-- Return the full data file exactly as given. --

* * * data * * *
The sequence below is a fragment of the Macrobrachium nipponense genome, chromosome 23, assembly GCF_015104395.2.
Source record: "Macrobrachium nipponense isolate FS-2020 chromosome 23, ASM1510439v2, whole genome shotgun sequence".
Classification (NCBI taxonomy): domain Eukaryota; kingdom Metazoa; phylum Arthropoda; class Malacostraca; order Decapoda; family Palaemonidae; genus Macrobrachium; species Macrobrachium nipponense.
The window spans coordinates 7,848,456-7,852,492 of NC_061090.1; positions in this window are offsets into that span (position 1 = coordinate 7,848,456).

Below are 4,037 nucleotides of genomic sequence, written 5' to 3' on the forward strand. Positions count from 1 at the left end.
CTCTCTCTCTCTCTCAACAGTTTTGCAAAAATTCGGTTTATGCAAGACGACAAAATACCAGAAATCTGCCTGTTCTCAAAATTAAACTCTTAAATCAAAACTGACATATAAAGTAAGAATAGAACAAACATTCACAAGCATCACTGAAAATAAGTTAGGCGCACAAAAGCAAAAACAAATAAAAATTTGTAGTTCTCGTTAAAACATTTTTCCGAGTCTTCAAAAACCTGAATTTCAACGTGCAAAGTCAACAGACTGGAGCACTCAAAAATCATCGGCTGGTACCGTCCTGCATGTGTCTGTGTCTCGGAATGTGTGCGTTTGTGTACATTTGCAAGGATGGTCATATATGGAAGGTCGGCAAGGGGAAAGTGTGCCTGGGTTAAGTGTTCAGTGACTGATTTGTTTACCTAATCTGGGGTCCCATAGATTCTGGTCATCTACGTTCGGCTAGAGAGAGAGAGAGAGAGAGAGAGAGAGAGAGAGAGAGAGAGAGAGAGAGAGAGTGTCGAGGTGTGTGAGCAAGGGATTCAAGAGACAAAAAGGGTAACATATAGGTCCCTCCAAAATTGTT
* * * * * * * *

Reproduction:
The sequence below is a fragment of the Macrobrachium nipponense genome, chromosome 23, assembly GCF_015104395.2.
Source record: "Macrobrachium nipponense isolate FS-2020 chromosome 23, ASM1510439v2, whole genome shotgun sequence".
Classification (NCBI taxonomy): domain Eukaryota; kingdom Metazoa; phylum Arthropoda; class Malacostraca; order Decapoda; family Palaemonidae; genus Macrobrachium; species Macrobrachium nipponense.
The window spans coordinates 7,848,456-7,852,492 of NC_061090.1; positions in this window are offsets into that span (position 1 = coordinate 7,848,456).

Below are 4,037 nucleotides of genomic sequence, written 5' to 3' on the forward strand. Positions count from 1 at the left end.
CTCTCTCTCTCTCTCAACAGTTTTGCAAAAATTCGGTTTATGCAAGACGACAAAATACCAGAAATCTGCCTGTTCTCAAAATTAAACTCTTAAATCAAAACTGACATATAAAGTAAGAATAGAACAAACATTCACAAGCATCACTGAAAATAAGTTAGGCGCACAAAAGCAAAAACAAATAAAAATTTGTAGTTCTCGTTAAAACATTTTTCCGAGTCTTCAAAAACCTGAATTTCAACGTGCAAAGTCAACAGACTGGAGCACTCAAAAATCATCGGCTGGTACCGTCCTGCATGTGTCTGTGTCTCGGAATGTGTGCGTTTGTGTACATTTGCAAGGATGGTCATATATGGAAGGTCGGCAAGGGGAAAGTGTGCCTGGGTTAAGTGTTCAGTGACTGATTTGTTTACCTAATCTGGGGTCCCATAGATTCTGGTCATCTACGTTCGGCTAGAGAGAGAGAGAGAGAGAGAGAGAGAGAGAGAGAGAGAGAGAGAGAGAGAGAGTGTCGAGGTGTGTGAGCAAGGGATTCAAGAGACAAAAAGGGTAACATATAGGTCCCTCCAAAATTGTT